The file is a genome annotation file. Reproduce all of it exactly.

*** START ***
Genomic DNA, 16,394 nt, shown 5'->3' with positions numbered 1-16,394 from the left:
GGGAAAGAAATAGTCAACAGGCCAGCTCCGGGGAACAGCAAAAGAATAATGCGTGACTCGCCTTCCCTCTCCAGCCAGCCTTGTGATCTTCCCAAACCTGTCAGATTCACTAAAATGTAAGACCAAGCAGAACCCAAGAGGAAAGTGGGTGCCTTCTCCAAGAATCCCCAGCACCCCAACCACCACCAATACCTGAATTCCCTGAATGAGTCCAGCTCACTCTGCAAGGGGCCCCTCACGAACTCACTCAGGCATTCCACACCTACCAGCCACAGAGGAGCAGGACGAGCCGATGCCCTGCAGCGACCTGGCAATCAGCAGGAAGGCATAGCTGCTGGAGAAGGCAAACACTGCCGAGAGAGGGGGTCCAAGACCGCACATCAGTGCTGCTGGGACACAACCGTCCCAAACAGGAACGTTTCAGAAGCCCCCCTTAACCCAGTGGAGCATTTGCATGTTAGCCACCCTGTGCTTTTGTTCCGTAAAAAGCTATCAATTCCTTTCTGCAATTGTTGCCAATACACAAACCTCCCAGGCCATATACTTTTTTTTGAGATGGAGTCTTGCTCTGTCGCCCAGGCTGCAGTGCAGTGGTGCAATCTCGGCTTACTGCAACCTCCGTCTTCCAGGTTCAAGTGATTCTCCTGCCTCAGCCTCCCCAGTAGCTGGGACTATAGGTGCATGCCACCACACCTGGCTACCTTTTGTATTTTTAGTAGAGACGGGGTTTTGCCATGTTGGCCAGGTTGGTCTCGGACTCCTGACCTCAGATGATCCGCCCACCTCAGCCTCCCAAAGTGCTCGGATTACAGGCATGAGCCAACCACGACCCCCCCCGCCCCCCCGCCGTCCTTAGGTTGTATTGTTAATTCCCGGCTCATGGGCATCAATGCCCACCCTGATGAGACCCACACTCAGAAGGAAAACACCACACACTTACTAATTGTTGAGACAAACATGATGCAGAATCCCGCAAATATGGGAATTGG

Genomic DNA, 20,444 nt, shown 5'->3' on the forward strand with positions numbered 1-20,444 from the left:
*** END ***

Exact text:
Genomic DNA, 16,394 nt, shown 5'->3' with positions numbered 1-16,394 from the left:
GGGAAAGAAATAGTCAACAGGCCAGCTCCGGGGAACAGCAAAAGAATAATGCGTGACTCGCCTTCCCTCTCCAGCCAGCCTTGTGATCTTCCCAAACCTGTCAGATTCACTAAAATGTAAGACCAAGCAGAACCCAAGAGGAAAGTGGGTGCCTTCTCCAAGAATCCCCAGCACCCCAACCACCACCAATACCTGAATTCCCTGAATGAGTCCAGCTCACTCTGCAAGGGGCCCCTCACGAACTCACTCAGGCATTCCACACCTACCAGCCACAGAGGAGCAGGACGAGCCGATGCCCTGCAGCGACCTGGCAATCAGCAGGAAGGCATAGCTGCTGGAGAAGGCAAACACTGCCGAGAGAGGGGGTCCAAGACCGCACATCAGTGCTGCTGGGACACAACCGTCCCAAACAGGAACGTTTCAGAAGCCCCCCTTAACCCAGTGGAGCATTTGCATGTTAGCCACCCTGTGCTTTTGTTCCGTAAAAAGCTATCAATTCCTTTCTGCAATTGTTGCCAATACACAAACCTCCCAGGCCATATACTTTTTTTTGAGATGGAGTCTTGCTCTGTCGCCCAGGCTGCAGTGCAGTGGTGCAATCTCGGCTTACTGCAACCTCCGTCTTCCAGGTTCAAGTGATTCTCCTGCCTCAGCCTCCCCAGTAGCTGGGACTATAGGTGCATGCCACCACACCTGGCTACCTTTTGTATTTTTAGTAGAGACGGGGTTTTGCCATGTTGGCCAGGTTGGTCTCGGACTCCTGACCTCAGATGATCCGCCCACCTCAGCCTCCCAAAGTGCTCGGATTACAGGCATGAGCCAACCACGACCCCCCCCGCCCCCCCGCCGTCCTTAGGTTGTATTGTTAATTCCCGGCTCATGGGCATCAATGCCCACCCTGATGAGACCCACACTCAGAAGGAAAACACCACACACTTACTAATTGTTGAGACAAACATGATGCAGAATCCCGCAAATATGGGAATTGG

Genomic DNA, 20,444 nt, shown 5'->3' on the forward strand with positions numbered 1-20,444 from the left: